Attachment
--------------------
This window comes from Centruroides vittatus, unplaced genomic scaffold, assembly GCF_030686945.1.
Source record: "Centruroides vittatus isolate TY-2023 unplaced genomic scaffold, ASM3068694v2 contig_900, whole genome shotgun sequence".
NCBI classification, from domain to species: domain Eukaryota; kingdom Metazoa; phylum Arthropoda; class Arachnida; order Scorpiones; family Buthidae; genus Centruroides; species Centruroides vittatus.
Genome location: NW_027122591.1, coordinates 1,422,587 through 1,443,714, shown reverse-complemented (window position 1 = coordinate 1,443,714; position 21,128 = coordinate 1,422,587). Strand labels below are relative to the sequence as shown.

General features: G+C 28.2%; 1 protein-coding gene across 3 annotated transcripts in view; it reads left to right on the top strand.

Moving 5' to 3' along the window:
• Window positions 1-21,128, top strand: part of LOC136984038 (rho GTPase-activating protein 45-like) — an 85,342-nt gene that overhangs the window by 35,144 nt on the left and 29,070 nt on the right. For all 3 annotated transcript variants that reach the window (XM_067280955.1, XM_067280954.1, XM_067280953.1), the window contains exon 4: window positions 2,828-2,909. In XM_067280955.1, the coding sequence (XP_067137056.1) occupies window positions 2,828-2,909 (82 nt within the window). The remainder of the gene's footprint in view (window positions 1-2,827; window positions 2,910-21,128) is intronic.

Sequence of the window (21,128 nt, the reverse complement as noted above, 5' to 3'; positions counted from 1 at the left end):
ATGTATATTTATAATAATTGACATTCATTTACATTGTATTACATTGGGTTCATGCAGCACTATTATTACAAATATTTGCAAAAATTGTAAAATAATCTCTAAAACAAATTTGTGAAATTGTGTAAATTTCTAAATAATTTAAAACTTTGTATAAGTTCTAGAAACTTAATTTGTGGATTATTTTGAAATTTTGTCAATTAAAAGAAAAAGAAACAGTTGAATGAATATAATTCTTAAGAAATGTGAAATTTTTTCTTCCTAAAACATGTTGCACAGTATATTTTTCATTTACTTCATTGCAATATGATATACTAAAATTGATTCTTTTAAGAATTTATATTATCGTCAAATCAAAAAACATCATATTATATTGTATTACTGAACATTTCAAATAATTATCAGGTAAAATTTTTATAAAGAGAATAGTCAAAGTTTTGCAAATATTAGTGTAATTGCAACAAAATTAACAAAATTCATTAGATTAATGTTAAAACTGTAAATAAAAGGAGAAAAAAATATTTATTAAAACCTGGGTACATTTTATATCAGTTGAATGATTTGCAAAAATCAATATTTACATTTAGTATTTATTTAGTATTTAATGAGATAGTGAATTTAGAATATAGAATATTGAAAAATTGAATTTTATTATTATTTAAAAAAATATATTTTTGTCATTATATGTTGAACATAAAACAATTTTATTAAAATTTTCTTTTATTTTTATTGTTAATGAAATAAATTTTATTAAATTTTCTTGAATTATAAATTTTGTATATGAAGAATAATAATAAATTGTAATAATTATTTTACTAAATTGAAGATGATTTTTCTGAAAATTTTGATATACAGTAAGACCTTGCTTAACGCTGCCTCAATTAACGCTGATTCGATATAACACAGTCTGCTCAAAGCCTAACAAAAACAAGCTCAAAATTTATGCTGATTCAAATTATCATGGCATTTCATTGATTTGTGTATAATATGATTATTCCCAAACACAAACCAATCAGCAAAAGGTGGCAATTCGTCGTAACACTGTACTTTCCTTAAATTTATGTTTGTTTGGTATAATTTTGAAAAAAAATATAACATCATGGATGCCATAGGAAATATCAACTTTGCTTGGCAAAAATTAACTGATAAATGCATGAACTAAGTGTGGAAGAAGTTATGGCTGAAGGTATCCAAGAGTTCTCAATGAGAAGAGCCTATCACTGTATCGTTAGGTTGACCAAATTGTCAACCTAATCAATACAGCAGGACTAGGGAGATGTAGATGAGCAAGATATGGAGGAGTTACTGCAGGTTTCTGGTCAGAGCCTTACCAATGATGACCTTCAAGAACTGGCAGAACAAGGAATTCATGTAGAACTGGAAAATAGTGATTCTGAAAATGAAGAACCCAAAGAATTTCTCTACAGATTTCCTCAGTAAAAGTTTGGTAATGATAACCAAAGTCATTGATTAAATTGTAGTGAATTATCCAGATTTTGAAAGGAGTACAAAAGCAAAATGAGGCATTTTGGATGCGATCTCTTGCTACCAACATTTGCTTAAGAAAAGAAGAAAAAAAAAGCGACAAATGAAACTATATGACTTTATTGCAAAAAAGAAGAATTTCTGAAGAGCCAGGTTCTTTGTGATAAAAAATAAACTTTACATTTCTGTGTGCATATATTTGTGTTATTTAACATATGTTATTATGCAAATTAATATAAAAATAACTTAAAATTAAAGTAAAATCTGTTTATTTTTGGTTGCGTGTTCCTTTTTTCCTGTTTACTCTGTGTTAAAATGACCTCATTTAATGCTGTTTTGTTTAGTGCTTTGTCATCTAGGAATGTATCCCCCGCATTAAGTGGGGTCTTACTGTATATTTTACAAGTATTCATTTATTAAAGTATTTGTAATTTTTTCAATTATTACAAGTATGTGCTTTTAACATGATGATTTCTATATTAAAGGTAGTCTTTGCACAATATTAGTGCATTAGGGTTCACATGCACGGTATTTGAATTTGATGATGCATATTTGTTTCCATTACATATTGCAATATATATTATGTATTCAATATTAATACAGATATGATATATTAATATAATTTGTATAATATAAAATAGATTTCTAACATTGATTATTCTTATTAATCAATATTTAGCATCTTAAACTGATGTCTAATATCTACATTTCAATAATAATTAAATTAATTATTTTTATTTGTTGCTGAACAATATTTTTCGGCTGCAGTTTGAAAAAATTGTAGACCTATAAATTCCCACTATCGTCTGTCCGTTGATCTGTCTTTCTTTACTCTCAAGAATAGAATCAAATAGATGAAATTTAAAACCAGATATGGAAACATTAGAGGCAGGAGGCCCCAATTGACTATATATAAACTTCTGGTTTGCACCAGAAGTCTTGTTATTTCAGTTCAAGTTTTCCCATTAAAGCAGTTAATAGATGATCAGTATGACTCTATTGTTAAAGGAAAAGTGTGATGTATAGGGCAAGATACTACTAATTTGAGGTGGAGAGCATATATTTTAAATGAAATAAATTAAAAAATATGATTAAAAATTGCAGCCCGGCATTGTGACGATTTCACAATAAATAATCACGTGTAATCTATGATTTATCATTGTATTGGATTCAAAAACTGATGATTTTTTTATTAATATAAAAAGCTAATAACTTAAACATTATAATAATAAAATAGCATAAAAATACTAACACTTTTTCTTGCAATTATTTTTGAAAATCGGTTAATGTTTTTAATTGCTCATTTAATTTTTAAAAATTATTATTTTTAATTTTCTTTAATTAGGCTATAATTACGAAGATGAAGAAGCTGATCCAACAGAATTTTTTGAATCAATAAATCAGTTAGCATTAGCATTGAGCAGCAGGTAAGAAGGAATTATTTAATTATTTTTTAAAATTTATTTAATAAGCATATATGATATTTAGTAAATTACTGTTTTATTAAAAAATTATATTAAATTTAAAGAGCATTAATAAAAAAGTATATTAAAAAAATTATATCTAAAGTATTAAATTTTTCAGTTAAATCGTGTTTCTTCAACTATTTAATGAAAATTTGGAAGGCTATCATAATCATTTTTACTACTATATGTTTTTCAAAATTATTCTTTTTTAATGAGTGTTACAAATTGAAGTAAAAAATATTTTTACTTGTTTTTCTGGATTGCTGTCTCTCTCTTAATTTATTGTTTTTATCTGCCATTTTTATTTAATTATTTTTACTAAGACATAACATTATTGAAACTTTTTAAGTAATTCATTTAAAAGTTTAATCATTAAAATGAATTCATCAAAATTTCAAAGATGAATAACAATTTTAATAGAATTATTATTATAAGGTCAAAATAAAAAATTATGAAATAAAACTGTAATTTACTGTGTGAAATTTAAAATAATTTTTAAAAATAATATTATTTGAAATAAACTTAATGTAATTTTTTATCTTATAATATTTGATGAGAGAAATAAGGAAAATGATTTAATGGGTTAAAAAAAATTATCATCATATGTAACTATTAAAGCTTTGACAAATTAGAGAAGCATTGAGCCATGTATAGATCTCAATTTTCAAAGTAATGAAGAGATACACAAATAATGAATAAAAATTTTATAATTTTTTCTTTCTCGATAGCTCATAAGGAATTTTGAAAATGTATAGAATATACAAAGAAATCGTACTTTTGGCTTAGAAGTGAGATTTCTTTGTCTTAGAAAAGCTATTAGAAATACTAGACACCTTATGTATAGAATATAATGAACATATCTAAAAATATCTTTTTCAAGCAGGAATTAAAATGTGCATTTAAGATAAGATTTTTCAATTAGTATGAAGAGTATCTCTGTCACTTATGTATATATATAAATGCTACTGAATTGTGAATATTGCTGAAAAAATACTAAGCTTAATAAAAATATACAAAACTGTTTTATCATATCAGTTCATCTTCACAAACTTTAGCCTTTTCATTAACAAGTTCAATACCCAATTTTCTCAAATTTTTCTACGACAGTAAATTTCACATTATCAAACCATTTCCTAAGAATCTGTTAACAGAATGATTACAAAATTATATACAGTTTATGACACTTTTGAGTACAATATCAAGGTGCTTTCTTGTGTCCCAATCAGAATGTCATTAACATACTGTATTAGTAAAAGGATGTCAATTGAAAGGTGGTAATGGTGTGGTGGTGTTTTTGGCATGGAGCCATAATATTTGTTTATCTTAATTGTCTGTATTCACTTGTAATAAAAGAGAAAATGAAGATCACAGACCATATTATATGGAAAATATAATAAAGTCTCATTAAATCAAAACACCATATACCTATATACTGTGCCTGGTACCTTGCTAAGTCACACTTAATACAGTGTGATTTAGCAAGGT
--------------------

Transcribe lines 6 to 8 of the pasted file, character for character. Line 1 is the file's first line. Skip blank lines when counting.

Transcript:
Moving 5' to 3' along the window:
• Window positions 1-21,128, top strand: part of LOC136984038 (rho GTPase-activating protein 45-like) — an 85,342-nt gene that overhangs the window by 35,144 nt on the left and 29,070 nt on the right. For all 3 annotated transcript variants that reach the window (XM_067280955.1, XM_067280954.1, XM_067280953.1), the window contains exon 4: window positions 2,828-2,909. In XM_067280955.1, the coding sequence (XP_067137056.1) occupies window positions 2,828-2,909 (82 nt within the window). The remainder of the gene's footprint in view (window positions 1-2,827; window positions 2,910-21,128) is intronic.

Sequence of the window (21,128 nt, the reverse complement as noted above, 5' to 3'; positions counted from 1 at the left end):